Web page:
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Snipers fire at Israel's defense minister

GUSH KATIF, Gaza Strip — Israel's new defense minister came under fire from Palestinian snipers today, during a tour of Israeli positions in the Gaza Strip, witnesses said.

Binyamin Ben-Eliezer, a retired general, was not hurt. The army had no immediate comment.

Ben-Eliezer was visiting troops in the Gaza Strip on his third day in office and was not wearing a protective vest or helmet, contrary to standing orders, said Israeli reporters accompanying him.

The army's Gaza Strip commander, Brig. Gen. Yair Naveh, was showing Ben-Eliezer positions in the nearby Palestinian city of Khan Yunis from the rooftop of the divisional headquarters at Gush Katif, an Israeli settlement bloc, when a shot rang out and a bullet whistled overhead.

Security agents pushed Ben-Eliezer back from the edge of the roof and urged him to put on a protective vest and helmet, but he refused, Israeli reporters said.

The army's chief of staff, Lt. Gen. Shaul Mofaz, and other officers hustled the minister downstairs. As he walked to his car protected by a wall of agents, another shot flew past, but nobody was hit.

Ben-Eliezer is a former commander of Israeli forces in the West Bank. During a visit to the West Bank earlier today, he said Israel is not targeting the Palestinian civilian population and that the new government of Prime Minister Ariel Sharon will try to bring the Palestinians back to the negotiating table.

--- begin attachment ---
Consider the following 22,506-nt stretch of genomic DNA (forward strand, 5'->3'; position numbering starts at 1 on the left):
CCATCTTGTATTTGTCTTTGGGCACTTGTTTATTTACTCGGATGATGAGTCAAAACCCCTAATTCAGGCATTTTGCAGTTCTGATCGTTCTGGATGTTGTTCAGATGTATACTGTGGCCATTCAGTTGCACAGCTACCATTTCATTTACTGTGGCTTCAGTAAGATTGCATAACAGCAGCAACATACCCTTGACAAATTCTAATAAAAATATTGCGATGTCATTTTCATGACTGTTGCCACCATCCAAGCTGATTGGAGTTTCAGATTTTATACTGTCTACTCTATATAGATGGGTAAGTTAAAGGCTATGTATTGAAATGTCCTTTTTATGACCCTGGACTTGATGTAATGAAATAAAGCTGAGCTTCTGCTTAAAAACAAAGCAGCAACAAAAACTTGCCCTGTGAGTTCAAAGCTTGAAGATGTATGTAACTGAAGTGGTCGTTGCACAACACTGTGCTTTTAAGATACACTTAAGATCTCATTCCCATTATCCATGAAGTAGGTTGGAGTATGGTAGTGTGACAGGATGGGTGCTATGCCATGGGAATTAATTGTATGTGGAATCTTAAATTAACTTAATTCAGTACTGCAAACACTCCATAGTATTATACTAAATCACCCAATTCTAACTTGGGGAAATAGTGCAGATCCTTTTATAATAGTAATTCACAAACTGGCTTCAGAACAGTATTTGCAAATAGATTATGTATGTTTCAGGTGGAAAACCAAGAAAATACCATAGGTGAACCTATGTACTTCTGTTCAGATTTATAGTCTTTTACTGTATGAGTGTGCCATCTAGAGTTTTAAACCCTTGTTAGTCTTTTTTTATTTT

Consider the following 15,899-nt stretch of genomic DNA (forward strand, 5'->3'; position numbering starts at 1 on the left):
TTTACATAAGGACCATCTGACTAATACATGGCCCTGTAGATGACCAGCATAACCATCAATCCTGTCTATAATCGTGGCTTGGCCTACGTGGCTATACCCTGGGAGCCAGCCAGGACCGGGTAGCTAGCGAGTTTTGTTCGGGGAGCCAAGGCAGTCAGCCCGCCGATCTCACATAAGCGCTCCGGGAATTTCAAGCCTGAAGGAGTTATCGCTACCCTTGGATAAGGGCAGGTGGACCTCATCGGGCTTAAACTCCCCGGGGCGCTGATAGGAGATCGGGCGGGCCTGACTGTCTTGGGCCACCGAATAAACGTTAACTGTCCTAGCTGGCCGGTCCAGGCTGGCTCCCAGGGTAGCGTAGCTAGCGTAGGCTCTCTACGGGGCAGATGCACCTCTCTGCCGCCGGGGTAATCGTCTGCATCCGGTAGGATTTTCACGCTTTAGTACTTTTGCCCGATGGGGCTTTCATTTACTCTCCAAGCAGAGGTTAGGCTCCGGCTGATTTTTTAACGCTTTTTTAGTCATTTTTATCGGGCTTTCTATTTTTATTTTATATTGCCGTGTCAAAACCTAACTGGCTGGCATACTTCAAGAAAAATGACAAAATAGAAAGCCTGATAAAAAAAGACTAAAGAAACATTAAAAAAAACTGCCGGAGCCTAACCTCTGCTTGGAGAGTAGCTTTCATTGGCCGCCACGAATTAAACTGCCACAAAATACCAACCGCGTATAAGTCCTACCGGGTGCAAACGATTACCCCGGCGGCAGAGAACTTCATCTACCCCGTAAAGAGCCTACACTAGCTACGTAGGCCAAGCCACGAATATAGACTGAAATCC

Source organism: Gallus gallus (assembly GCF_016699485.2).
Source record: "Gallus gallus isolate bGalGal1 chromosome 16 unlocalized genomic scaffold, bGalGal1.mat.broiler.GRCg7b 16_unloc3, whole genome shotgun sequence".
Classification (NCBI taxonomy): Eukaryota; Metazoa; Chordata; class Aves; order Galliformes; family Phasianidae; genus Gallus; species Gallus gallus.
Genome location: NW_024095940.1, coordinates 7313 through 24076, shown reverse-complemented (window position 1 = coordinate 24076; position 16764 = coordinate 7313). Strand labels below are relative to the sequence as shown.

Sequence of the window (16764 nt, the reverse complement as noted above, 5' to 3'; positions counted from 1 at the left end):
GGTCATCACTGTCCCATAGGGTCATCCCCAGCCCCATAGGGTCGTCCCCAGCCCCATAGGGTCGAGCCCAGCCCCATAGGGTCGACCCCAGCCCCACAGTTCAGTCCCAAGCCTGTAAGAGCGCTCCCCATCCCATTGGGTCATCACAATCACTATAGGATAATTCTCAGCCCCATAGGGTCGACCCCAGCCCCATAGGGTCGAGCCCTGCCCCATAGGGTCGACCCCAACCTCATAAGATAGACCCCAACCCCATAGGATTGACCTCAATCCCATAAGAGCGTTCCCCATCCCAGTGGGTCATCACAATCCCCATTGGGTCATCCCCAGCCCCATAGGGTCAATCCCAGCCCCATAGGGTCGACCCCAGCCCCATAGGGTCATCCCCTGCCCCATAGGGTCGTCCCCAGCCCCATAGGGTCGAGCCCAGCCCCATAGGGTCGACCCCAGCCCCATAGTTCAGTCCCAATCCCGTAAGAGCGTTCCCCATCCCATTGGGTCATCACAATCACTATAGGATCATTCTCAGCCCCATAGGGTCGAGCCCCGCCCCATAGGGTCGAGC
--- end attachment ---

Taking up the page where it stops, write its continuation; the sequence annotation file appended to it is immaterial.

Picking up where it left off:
Sharon, meanwhile, sent a letter to Palestinian President Yasser Arafat to discuss a halt to violence and pave the way for a possible renewal of peace talks, a Sharon aide said today.

In the West Bank and Gaza Strip, Israeli soldiers and Palestinian gunmen exchanged fire in the first serious clashes since Sharon took power, and the Jewish state's security forces were on high alert for possible attacks by suicide bombers.

An aide to Sharon said the newly elected Israeli leader was willing to meet Arafat in person to discuss ending violence, but any peace negotiations could only take place after an extended lull in fighting.

Sharon sent Arafat the letter on Thursday night, saying he hoped for "personal contacts" to renew peacemaking and end violence in which at least 342 Palestinians, 65 Israelis and 13 Israeli Arabs have been killed since a Palestinian uprising erupted last September when peace talks deadlocked.